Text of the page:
The Exodus of Abkhazians During the 19th Century: Resistance, Uprisings, and Exile
Throughout the 19th century, the Russian-Caucasian War brought about significant changes in the geopolitical landscape of the region. The conflict between the Russian Empire and the native peoples of the Caucasus led to significant population displacements, including those of the Abkhazians.
Prof. George Anchabadze, a renowned expert on Abkhazian history, sheds light on the numerous uprisings and forced migrations that this ethnic group experienced during this tumultuous period.
Abkhazians in the Russian-Caucasian War
According to Prof. Anchabadze, the main roles in the Caucasian War were played by the Avars, Chechens, Circassians, and Ubykhs, listed from east to west. However, after these groups, the Abkhazians offered the most resistance in the Caucasus. The largest uprisings in Abkhazia occurred in 1821-27, 1840-45, 1861, 1866, and 1877, with each event leading to significant migrations of Abkhazians to the Ottoman Empire.
Reading Mercury [London, England] - 07 December 1839.
Continuous Resistance and Forced Migration
The cantons of Akhchipsy, Aibga, and Pschu in northwest Abkhazia resisted Russian advances until 1864. That year marked the official end of theRussian-Caucasian War and saw approximately 25,000 Abkhazians, primarily the Sadz, Akhchpsy, Aibga, and Pschu, forced to leave their homeland. Their territories, stretching from Sochi to the Bzyp River, became almost completely deserted.
The Caucasus at the end of the 18th to the early 19th centuries.
Subsequent Uprisings and Population Decline
Following the suppression of the Abkhazian uprising in 1866, another 20,000 people emigrated. The Kodor Gorge, which included the cantons of Tsabal and Dal, became completely deserted, with no Abkhazians remaining. After the suppression of the Abkhazian uprising in 1877, between 30,000 and 40,000 Mukhadzirs (exiles) were recorded, leaving no Abkhazian villages in all of central Abkhazia, from the Gumista River to Kodor.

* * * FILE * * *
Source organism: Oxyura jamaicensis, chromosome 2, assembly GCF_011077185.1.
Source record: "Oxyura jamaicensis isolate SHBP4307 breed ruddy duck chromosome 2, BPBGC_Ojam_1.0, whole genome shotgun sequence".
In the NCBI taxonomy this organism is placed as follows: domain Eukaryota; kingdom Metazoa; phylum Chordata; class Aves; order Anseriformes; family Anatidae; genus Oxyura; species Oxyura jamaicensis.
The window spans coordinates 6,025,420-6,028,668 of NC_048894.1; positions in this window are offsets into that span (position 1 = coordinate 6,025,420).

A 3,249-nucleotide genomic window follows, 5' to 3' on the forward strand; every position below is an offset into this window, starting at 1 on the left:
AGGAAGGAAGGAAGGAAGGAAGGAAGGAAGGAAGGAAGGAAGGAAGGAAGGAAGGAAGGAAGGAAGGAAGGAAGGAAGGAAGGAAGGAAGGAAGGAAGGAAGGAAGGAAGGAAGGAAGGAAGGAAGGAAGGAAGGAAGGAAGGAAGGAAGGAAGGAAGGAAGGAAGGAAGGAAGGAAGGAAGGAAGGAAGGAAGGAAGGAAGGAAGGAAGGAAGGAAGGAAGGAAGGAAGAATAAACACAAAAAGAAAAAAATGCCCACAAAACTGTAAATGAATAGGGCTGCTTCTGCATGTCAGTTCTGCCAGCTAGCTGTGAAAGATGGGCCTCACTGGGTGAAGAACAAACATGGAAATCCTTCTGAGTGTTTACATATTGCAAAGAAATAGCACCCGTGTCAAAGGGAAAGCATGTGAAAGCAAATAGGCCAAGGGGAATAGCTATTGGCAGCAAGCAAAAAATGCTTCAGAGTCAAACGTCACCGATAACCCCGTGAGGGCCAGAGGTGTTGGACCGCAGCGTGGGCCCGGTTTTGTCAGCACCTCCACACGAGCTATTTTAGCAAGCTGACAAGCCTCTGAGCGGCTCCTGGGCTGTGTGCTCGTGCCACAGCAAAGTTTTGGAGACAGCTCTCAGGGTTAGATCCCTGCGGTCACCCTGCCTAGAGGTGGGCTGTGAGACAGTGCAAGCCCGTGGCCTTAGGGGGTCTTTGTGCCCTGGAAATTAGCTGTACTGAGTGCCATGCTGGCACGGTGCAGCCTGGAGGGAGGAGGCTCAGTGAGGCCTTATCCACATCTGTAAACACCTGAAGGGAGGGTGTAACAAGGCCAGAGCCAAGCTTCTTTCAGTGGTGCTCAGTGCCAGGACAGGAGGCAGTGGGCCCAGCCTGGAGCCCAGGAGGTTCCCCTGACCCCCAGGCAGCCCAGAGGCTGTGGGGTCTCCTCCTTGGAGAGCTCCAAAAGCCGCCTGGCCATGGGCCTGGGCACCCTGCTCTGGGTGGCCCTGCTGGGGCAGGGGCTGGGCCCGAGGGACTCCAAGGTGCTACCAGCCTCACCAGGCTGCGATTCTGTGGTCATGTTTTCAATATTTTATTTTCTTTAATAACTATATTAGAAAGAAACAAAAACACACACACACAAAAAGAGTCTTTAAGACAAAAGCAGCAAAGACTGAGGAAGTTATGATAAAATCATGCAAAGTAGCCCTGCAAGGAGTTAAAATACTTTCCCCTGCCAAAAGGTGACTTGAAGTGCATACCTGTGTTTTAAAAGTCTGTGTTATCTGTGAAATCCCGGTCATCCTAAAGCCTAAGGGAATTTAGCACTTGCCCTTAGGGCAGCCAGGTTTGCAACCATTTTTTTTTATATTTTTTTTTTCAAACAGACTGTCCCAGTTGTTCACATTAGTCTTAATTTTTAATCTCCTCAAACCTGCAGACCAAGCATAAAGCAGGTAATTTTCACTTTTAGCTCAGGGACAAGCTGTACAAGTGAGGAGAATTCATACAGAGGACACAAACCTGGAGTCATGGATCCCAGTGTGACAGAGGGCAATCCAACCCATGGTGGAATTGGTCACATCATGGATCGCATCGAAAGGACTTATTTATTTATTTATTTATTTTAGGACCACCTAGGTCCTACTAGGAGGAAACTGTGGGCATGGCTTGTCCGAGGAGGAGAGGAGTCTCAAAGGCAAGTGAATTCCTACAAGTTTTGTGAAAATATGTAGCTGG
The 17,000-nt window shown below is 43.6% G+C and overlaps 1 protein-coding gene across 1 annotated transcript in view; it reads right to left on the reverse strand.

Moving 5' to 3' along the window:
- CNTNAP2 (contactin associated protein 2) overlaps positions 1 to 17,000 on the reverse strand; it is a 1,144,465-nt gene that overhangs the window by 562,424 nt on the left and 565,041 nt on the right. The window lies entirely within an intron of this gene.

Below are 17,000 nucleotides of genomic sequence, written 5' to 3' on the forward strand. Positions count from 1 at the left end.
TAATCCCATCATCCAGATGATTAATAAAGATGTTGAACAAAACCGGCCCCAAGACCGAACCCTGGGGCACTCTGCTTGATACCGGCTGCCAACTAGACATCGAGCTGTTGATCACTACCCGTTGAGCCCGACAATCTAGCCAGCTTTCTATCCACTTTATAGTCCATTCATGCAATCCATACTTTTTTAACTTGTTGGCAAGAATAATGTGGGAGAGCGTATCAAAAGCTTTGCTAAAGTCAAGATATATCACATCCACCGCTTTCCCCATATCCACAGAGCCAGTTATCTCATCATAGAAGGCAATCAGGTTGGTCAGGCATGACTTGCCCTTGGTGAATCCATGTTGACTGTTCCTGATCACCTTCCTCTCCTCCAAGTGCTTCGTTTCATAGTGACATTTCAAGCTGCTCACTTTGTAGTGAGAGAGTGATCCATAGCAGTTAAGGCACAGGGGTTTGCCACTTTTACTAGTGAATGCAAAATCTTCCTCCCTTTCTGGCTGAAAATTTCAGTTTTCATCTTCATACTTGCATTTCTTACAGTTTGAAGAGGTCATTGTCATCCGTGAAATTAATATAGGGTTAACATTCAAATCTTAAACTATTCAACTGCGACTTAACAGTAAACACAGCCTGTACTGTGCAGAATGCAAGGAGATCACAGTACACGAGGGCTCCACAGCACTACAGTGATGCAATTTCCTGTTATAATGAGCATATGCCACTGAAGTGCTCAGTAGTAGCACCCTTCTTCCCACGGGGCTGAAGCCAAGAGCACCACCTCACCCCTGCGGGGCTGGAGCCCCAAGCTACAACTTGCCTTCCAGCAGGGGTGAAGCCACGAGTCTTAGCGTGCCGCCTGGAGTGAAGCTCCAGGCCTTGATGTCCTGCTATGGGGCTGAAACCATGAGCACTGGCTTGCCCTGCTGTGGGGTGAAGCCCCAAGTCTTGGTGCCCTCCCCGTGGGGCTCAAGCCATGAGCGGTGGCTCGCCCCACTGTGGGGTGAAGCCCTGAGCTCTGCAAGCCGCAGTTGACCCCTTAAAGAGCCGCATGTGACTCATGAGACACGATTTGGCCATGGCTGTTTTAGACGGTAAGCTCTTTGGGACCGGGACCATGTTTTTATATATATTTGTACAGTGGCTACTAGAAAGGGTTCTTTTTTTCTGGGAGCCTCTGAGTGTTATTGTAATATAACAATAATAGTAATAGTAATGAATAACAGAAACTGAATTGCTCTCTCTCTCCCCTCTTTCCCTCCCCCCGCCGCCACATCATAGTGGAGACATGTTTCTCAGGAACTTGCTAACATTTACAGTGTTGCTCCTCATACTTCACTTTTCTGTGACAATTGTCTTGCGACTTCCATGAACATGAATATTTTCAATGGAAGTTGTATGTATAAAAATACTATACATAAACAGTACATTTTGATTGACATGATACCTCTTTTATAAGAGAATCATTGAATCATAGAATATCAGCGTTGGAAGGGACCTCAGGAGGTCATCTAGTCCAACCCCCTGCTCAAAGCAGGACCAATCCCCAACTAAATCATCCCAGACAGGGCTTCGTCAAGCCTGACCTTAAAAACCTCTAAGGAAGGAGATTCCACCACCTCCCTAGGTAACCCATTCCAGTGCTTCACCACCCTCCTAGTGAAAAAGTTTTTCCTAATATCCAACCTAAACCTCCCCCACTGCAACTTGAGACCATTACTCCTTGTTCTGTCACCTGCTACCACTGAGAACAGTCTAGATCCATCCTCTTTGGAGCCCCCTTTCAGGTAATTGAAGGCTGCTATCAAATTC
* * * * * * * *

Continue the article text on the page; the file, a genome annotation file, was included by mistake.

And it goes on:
Abkhazians who took part in the 1866 Lykhny rebellion. Photo by Dmitri Yermakov (1846-1916).
The Extent of Forced Migration
Prominent Abkhaz historian Georgy Dzidzaria conducted an in-depth study of the forced migration of Abkhazians. He estimated that around 135,000 Abkhazians and North Caucasians, including Tapanta and Ashkharaoua, migrated to the Ottoman Empire in total.
The Abkhazians faced significant challenges during the 19th-century Caucasian War, including continuous resistance, numerous uprisings, and the forced migration of a substantial portion of their population. Prof. George Anchabadze's research highlights the extent of these migrations and their impact on the Abkhazian people. The legacy of these events continues to shape the Caucasus region's contemporary geopolitical landscape.
- Abkhazia and the Caucasian War: 1810-1864, by George Anchabadze
- Conquest and Exile, by Austin Jersild
- Lapinski: Abkhaz people are the last in the Caucasus who still put up resistance to the Muscovites
- 21 May 1864: From Dmitri Kipiani to Grand Duke Mikhail Nikolaevich Romanov
- UNPO Resolution on the Issue of the Repatriation of Deported Abkhaz during the Russian Caucasian War and the Legitimacy of the regime Sanctions against Abkhazia
- Georgii Tsereteli (1879): It’s time that we grab new territories in the Caucasus
- Who should be settled in Abkhazia? By Jakob Gogebashvili (1877)
- The solitude of Abkhazia, by Douglas W. Freshfield (1896)
- Thirty years of "guilt" (1877-1907), by Stanislav Lakoba
- Demographic change in Abkhazia 1897–1989